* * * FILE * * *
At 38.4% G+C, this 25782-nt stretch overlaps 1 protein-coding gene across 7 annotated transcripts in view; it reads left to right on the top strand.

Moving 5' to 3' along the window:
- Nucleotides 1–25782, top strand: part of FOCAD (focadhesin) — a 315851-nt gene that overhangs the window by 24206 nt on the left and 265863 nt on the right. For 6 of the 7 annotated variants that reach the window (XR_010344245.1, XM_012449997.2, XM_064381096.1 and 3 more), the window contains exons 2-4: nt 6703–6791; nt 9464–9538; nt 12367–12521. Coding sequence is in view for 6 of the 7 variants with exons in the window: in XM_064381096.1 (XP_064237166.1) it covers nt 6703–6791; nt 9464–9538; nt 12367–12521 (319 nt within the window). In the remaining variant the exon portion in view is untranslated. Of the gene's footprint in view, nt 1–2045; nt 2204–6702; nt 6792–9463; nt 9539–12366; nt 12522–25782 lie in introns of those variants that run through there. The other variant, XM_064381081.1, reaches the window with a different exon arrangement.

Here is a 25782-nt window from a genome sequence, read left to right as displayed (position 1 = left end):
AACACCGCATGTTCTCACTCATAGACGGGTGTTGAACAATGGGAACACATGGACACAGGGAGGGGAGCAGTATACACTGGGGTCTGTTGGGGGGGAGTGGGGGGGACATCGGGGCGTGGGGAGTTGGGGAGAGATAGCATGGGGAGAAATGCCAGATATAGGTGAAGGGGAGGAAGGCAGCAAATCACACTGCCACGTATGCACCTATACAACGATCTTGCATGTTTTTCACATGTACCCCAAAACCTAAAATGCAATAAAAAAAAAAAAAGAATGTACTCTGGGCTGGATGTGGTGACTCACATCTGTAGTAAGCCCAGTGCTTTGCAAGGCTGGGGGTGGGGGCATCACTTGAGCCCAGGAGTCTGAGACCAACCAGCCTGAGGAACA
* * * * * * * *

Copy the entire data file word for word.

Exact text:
At 38.4% G+C, this 25782-nt stretch overlaps 1 protein-coding gene across 7 annotated transcripts in view; it reads left to right on the top strand.

Moving 5' to 3' along the window:
- Nucleotides 1–25782, top strand: part of FOCAD (focadhesin) — a 315851-nt gene that overhangs the window by 24206 nt on the left and 265863 nt on the right. For 6 of the 7 annotated variants that reach the window (XR_010344245.1, XM_012449997.2, XM_064381096.1 and 3 more), the window contains exons 2-4: nt 6703–6791; nt 9464–9538; nt 12367–12521. Coding sequence is in view for 6 of the 7 variants with exons in the window: in XM_064381096.1 (XP_064237166.1) it covers nt 6703–6791; nt 9464–9538; nt 12367–12521 (319 nt within the window). In the remaining variant the exon portion in view is untranslated. Of the gene's footprint in view, nt 1–2045; nt 2204–6702; nt 6792–9463; nt 9539–12366; nt 12522–25782 lie in introns of those variants that run through there. The other variant, XM_064381081.1, reaches the window with a different exon arrangement.

Here is a 25782-nt window from a genome sequence, read left to right as displayed (position 1 = left end):
AACACCGCATGTTCTCACTCATAGACGGGTGTTGAACAATGGGAACACATGGACACAGGGAGGGGAGCAGTATACACTGGGGTCTGTTGGGGGGGAGTGGGGGGGACATCGGGGCGTGGGGAGTTGGGGAGAGATAGCATGGGGAGAAATGCCAGATATAGGTGAAGGGGAGGAAGGCAGCAAATCACACTGCCACGTATGCACCTATACAACGATCTTGCATGTTTTTCACATGTACCCCAAAACCTAAAATGCAATAAAAAAAAAAAAAGAATGTACTCTGGGCTGGATGTGGTGACTCACATCTGTAGTAAGCCCAGTGCTTTGCAAGGCTGGGGGTGGGGGCATCACTTGAGCCCAGGAGTCTGAGACCAACCAGCCTGAGGAACA